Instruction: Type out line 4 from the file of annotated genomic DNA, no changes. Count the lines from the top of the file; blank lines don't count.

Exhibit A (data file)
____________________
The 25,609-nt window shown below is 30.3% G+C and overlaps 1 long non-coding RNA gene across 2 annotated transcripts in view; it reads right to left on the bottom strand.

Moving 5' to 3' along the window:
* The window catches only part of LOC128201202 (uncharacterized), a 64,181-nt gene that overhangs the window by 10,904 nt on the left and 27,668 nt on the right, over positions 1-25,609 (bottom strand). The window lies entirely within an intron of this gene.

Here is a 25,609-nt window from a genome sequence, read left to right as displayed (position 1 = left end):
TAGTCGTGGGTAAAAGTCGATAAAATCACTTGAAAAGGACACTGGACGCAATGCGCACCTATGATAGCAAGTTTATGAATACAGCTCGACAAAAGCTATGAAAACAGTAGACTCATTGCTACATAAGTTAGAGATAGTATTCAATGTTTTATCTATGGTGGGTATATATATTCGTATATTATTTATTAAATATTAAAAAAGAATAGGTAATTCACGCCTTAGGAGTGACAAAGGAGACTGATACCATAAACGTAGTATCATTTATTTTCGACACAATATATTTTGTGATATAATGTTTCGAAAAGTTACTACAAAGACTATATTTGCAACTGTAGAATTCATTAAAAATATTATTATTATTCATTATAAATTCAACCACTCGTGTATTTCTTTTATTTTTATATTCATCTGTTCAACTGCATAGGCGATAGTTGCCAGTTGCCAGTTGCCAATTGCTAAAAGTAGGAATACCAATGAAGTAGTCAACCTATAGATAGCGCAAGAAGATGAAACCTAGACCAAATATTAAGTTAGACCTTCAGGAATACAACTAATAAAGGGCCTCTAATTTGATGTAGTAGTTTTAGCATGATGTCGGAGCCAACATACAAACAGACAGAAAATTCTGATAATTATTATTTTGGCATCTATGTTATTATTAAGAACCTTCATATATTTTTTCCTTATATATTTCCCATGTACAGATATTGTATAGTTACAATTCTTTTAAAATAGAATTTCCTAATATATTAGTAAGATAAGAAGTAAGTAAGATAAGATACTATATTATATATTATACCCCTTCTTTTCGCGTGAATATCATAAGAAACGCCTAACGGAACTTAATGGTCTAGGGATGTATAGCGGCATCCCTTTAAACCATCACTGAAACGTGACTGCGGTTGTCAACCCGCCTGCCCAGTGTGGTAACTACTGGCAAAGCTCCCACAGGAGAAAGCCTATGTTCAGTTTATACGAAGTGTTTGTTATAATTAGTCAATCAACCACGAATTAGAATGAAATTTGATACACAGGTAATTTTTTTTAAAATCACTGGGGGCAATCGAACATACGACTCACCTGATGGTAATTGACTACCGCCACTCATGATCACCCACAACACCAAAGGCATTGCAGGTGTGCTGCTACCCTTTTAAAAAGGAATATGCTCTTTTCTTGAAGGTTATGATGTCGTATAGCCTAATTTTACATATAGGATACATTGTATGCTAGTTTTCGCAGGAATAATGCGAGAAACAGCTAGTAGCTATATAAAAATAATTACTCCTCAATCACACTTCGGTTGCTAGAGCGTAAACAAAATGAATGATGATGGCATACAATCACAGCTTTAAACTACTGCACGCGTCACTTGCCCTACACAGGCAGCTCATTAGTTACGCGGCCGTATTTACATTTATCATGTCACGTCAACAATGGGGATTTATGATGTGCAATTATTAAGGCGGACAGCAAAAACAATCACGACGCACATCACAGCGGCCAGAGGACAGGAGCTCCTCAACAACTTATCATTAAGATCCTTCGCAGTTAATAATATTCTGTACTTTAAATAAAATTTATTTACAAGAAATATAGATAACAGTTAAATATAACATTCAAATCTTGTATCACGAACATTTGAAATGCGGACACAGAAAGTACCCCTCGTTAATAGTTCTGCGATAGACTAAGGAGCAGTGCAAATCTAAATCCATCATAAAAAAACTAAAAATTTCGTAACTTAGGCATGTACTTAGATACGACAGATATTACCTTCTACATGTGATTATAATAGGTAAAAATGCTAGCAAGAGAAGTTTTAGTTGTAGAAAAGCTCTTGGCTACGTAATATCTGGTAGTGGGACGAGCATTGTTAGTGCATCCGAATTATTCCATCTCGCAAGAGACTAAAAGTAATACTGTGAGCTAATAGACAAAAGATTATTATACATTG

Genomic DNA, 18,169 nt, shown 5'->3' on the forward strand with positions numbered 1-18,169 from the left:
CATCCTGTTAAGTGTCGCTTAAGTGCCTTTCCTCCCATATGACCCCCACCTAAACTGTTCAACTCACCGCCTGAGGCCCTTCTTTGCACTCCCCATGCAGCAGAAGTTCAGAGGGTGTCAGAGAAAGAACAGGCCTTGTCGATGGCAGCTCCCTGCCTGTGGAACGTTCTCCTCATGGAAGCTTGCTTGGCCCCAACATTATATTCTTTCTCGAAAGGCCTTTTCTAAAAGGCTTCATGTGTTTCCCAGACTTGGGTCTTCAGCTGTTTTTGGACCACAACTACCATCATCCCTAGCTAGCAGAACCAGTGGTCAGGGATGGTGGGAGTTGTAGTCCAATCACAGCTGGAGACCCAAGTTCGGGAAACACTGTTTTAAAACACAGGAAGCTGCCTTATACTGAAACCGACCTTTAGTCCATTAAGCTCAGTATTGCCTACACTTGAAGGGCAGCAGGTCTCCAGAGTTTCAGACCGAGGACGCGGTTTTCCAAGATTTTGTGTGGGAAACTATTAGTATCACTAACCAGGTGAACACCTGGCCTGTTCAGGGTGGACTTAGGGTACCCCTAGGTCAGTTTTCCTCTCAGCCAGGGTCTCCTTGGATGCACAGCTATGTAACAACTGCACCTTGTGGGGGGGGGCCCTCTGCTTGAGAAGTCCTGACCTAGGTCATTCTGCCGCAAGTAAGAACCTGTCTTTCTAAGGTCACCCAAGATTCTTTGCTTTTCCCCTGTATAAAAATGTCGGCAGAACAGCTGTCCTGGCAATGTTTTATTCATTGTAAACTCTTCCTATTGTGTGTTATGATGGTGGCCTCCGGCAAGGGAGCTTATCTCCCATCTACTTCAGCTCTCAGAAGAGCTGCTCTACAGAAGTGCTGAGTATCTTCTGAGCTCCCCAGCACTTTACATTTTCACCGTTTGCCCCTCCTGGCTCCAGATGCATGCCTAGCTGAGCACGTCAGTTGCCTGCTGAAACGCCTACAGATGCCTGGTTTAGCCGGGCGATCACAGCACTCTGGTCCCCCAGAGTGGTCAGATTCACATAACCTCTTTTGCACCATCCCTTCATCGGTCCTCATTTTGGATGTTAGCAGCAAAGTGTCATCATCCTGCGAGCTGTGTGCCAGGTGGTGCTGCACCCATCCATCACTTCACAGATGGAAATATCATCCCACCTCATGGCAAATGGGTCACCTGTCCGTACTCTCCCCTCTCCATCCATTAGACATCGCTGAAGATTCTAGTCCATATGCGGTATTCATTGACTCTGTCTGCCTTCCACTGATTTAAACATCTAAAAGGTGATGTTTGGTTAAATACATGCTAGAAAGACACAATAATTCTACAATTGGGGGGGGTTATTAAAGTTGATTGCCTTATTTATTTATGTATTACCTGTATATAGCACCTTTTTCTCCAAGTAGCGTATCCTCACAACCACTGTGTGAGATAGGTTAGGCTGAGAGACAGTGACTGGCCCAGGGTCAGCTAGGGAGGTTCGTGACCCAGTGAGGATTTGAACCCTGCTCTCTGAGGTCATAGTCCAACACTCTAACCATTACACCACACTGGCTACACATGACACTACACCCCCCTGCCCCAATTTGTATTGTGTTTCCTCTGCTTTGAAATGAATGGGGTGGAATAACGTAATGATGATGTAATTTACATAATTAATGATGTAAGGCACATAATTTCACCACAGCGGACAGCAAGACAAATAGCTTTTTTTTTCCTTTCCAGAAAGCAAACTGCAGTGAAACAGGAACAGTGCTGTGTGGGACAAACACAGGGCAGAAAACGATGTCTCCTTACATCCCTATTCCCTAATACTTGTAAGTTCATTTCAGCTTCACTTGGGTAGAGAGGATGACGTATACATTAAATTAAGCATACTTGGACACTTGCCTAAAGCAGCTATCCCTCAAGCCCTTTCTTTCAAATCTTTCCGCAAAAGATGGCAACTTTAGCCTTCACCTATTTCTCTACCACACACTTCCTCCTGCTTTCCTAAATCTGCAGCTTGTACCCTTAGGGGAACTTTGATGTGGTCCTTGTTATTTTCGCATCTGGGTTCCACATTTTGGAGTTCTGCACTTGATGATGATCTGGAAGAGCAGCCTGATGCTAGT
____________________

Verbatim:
Here is a 25,609-nt window from a genome sequence, read left to right as displayed (position 1 = left end):